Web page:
Finally, a people's Jetta!
With models whose base price ranges from a little under $16,000 (2.0-litre Trendline) to a little over $27,000 (Jettla GLI), the Jetta lineup covers a lot of ground. The wide price spectrum puts the German Jetta on the same playing field as the Kia Rio Convenience and Chevrolet Malibu LS.
But in reality, the Jetta remains a Jetta. The compact sedan is similar, both in size and mechanical prowess, to models like the Hyundai Elantra, the Mitsubishi Lancer, the new Ford Focus and the Chevrolet Cruze.
Of course, the automaker puts a lot of stake into this Jetta’s “more generous” proportions. Compared to its predecessor, though, the reality isn’t that dramatic. Overall length and wheelbase have gained 8 and 7.3 cm, respectively, but the car’s height and width remain the same.
In actuality, the generous proportions are evidenced by the spacious rear seats. In back, passengers enjoy 6.9 extra centimetres legroom – and it’s about time, too. The back seats of the last two generations of the Jetta were only suitable for children. This time around, the Jetta can truly accommodate four adults.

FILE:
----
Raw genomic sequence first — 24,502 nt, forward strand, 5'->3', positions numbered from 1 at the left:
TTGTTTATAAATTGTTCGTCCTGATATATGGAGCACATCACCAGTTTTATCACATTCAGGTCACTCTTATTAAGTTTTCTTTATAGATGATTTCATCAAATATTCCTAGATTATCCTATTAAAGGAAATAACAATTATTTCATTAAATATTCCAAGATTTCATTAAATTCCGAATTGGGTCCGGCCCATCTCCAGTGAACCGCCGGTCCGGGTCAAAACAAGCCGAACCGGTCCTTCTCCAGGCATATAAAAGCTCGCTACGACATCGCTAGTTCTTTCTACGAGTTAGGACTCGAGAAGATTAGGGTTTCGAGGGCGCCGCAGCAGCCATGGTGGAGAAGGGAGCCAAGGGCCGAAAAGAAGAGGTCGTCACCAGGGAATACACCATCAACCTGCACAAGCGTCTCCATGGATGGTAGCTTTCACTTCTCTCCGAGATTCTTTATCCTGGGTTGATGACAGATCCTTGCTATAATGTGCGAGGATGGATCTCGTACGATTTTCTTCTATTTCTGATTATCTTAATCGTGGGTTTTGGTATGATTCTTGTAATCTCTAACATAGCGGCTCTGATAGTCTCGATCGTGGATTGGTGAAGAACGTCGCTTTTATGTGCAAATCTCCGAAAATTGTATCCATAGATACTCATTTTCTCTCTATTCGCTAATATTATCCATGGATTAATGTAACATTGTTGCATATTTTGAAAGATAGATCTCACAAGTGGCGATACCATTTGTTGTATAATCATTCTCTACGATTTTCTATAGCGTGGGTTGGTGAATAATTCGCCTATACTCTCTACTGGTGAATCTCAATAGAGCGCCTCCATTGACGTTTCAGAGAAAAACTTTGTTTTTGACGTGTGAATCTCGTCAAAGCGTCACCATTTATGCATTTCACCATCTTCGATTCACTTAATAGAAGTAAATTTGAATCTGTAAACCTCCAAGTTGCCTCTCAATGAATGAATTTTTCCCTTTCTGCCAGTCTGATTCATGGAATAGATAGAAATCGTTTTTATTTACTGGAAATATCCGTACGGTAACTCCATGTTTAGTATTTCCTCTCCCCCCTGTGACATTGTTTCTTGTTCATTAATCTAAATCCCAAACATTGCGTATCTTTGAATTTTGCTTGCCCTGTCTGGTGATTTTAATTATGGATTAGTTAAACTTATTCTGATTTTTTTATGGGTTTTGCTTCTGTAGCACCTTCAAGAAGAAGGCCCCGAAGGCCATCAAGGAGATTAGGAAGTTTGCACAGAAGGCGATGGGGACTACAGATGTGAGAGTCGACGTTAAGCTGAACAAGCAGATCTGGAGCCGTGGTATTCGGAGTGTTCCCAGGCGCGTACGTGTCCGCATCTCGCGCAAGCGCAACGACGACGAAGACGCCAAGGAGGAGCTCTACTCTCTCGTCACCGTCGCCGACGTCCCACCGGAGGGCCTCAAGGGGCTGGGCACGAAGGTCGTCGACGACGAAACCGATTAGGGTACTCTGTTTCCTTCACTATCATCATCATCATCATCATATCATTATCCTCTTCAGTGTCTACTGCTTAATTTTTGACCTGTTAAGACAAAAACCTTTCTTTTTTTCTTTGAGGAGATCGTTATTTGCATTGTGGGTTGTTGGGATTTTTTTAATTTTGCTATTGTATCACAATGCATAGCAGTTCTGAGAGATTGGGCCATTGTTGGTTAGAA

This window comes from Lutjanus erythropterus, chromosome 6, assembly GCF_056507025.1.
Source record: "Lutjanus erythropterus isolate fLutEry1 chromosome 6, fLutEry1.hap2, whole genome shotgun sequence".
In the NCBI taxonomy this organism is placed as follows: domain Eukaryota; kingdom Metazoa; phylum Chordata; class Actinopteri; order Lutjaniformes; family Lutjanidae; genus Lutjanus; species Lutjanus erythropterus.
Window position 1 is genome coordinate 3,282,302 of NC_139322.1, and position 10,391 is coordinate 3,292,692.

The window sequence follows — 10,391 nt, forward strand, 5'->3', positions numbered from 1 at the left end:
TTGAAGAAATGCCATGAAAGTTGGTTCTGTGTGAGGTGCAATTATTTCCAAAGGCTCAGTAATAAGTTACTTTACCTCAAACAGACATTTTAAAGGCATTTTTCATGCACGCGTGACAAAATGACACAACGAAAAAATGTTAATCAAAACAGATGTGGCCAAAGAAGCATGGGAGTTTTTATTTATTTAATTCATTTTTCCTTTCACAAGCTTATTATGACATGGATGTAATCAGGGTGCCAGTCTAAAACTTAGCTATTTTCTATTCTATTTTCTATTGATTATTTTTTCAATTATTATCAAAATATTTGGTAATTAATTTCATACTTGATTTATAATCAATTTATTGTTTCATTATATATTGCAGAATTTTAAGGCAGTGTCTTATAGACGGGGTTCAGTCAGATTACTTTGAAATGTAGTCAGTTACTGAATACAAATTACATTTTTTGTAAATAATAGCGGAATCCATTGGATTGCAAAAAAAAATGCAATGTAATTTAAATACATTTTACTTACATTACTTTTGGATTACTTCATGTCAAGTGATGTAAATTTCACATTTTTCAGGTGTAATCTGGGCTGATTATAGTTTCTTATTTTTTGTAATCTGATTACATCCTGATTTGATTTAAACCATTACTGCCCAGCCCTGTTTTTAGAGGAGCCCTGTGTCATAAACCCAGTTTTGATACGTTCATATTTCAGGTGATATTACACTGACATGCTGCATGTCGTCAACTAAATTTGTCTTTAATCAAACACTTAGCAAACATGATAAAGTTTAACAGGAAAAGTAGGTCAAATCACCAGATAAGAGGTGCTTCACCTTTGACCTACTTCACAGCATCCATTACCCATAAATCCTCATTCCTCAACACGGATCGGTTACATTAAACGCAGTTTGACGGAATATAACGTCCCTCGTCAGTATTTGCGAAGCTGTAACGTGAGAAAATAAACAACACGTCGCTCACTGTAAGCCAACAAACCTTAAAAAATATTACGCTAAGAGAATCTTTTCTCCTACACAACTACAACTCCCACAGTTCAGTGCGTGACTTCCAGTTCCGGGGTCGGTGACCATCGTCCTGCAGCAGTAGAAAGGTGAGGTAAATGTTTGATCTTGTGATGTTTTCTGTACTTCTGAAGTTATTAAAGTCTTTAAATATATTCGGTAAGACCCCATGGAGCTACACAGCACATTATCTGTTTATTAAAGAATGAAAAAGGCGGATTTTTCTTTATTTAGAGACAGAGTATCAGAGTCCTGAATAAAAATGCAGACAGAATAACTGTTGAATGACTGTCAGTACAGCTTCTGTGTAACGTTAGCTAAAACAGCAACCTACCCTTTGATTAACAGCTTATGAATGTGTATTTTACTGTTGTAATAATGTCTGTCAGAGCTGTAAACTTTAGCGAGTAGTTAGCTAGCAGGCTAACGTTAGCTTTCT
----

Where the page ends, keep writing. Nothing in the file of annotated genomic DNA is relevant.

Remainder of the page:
Aesthetically speaking, the new Jetta clearly distinguishes itself from its predecessor. That being said, I don’t think consumers will ever immediately recognize it. Sadly, the Jetta has lost all its colour.
“I barely found my 2011 Jetta in the mall parking lot the other day, it blended in so well with the surrounding cars,” a new sedan owner told me. It’s a far cry from the bold new Hyundai Elantra, to be sure. Has the Jetta become the insipid car of the decade, a title once bestowed on the Camry?
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